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Puppets open hearts to the pain of war

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What if your world was turned upside down?

The year is 1965. It’s a time when houses have eyes: a time of change, when political upheaval after a failed coup in Indonesia is upending lives, bringing conflict and suspicion to previously harmonious communities.

Moyo, who lives with his little brother Tupu and their father Baba in the Indonesian jungle, is a happy, helpful child. He’s Tupu’s protector – always nearby to fix a broken toy or ward off snarling dogs.

Small, human moments of joy and tenderness remind us that children’s lives across the globe share many similarities. A singe red balloon, a gift from Baba, soothes cranky Tupu.  A hobby horse and a slingshot are much-loved playthings. One red whistle – on a string around Tupu’s neck – is a most important possession. It’s for summoning help.

The simple set of Indonesian company Papermoon Puppet Theatre’s Mwathirika lets the puppets tell the story. Two huts sit side by side, covered with patchwork strips of fabric suggesting camouflage. Projections and shadows play on a central scrim, adding story elements to the action occurring on stage.

Five large papier mache puppets are used to portray the main characters of the children, their father and two neighbours. A set of tiny, white, hand-held dolls are manipulated, very simply and effectively, to show the more shocking elements of the story. Performers in masks add a third dimension to the action.

One day a soldier appears in the village, then another. Their numbers multiply as they hunt for their targets, and vigilance and suspicion begin to seep into daily life. A neighbour sweeps but also watches. There are accusing gazes. A nod gives away much when a freshly painted red triangle appears on the window of a former friend.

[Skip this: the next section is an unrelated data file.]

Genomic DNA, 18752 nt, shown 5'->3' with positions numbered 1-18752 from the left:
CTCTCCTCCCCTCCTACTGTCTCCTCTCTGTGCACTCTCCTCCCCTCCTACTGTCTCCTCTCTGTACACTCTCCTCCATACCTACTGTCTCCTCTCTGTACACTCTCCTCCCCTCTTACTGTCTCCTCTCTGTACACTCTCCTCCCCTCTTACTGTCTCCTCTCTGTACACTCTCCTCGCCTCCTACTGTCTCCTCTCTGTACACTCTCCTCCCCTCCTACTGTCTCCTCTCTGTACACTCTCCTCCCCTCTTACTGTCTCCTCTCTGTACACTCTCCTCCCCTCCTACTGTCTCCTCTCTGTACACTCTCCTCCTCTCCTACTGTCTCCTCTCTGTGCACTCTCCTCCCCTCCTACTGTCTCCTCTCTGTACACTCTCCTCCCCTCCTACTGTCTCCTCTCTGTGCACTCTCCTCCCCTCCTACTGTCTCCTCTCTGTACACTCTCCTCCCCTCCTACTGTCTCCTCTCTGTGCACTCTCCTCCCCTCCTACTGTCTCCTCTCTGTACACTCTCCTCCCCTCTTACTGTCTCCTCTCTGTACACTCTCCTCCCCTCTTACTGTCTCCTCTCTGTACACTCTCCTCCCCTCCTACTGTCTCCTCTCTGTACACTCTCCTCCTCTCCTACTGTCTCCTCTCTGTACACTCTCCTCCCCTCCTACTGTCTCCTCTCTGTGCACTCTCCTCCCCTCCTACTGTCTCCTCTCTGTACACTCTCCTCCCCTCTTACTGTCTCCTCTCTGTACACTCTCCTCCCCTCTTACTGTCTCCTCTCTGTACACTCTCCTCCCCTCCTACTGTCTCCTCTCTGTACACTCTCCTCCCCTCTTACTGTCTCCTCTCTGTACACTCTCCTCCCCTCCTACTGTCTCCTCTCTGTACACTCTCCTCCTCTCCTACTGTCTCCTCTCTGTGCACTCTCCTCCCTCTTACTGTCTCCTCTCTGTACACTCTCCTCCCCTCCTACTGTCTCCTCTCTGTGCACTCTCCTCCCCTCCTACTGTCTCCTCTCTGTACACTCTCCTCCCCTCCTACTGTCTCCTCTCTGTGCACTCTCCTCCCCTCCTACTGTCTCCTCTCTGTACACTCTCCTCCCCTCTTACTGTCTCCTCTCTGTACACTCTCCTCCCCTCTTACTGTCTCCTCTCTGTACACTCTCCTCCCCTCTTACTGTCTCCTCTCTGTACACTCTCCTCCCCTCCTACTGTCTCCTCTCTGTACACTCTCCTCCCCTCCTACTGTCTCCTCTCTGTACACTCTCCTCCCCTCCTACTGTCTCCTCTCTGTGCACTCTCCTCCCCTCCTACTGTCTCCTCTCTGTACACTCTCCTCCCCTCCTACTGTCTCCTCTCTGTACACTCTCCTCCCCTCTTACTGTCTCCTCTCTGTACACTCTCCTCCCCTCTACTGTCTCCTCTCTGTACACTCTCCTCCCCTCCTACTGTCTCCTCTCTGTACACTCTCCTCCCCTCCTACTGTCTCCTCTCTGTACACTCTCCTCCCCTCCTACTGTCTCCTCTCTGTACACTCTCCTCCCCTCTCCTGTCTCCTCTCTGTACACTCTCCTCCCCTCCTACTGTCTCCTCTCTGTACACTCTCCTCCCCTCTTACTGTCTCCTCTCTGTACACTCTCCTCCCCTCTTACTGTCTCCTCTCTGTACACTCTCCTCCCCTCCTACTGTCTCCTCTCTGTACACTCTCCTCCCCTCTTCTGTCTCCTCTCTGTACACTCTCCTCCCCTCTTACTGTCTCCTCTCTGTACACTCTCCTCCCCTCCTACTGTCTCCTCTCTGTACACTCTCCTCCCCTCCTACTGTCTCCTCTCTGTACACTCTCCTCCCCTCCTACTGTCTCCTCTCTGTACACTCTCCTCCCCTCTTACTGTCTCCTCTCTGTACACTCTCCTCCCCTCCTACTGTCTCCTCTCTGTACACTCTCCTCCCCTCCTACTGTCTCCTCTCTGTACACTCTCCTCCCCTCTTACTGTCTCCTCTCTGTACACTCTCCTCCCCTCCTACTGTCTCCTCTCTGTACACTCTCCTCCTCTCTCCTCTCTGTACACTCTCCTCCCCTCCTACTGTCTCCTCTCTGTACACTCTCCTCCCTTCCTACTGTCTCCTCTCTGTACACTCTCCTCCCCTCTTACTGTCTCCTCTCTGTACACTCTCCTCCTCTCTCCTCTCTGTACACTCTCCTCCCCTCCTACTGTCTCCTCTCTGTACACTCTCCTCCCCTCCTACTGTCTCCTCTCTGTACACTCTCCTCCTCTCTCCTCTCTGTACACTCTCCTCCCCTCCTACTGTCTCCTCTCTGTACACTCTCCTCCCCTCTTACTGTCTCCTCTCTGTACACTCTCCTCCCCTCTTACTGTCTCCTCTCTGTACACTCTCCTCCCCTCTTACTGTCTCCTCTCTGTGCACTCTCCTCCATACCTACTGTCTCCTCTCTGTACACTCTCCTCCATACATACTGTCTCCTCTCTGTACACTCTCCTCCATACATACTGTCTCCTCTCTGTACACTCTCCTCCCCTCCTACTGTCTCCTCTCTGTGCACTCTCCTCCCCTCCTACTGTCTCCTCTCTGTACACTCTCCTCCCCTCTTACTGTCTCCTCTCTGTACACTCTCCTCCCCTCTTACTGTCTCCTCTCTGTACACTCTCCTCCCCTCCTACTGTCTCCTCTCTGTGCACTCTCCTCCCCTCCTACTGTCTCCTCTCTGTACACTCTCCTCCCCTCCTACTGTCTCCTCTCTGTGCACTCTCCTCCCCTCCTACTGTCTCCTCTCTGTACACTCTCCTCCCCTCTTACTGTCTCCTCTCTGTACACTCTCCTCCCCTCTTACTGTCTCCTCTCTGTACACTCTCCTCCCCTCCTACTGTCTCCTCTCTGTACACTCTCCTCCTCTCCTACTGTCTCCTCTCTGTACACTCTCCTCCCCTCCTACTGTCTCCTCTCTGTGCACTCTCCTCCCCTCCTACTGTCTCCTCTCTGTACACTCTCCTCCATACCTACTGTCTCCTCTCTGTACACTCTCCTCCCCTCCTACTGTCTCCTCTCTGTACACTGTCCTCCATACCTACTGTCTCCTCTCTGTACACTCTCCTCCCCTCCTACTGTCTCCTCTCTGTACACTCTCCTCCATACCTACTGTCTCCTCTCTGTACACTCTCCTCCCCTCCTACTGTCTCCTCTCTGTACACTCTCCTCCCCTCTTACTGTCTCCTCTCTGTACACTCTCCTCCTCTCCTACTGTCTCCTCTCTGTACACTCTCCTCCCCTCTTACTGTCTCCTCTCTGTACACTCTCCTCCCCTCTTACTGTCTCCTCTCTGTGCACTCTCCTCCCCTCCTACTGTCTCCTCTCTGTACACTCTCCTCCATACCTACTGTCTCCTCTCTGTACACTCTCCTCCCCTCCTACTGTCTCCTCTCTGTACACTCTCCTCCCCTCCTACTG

Young Tupu is oblivious to the danger but Moyo spots the enemy. Baba is taken away, and in the days and months that follow the children must fend for themselves. Help no longer comes when the red whistle blows.

This performance is nuanced and engaging, with subtle gestures mimicking real life and building our connection with the individual characters. A team of incredibly skilful puppeteers continually assemble and dismantle walkways and scenes while bringing their small people to life. In the background, an electronic soundtrack stitches together the sounds of barking dogs, croaking frogs and loud, pulsating beats to evoke the hum of daily living and the horror that follows.

Papermoon Puppet Theatre was formed in 2006 by illustrator, writer and theatre performer Maria Tri Sulistyani and visual artist Iwan Effendi. Their aim was to create works that “imaginatively explore identity and society”.

Delicate and moving, Mwathirika opens our hearts as well as our minds to the pain of war. Although the setting of this particular story is the anti-communist purge which occurred in Indonesia in 1965-66, Papermoon’s focus on family and love, and its reminder that “tragedy happens everywhere”, is universal.

This captivating work offers us an invitation, warmly and genuinely extended, to move beyond our audience seats and connect with the stories via these beautifully expressive puppets. Its sophistication lies in telling a tale of violence, persecution and mass murder in a way that draws us in rather than repels.

Now, given the growing movement of refugees fleeing conflict across the world, the message of Mwathirika is more relevant than ever.

The final performance of Mwathirika is tonight, September 26, in the Rehearsal Room, Adelaide Festival Centre. The show is part of the OzAsia Festival, which continues until October 4.

Visit InDaily’s OzAsia Festival hub for more reviews and stories

 

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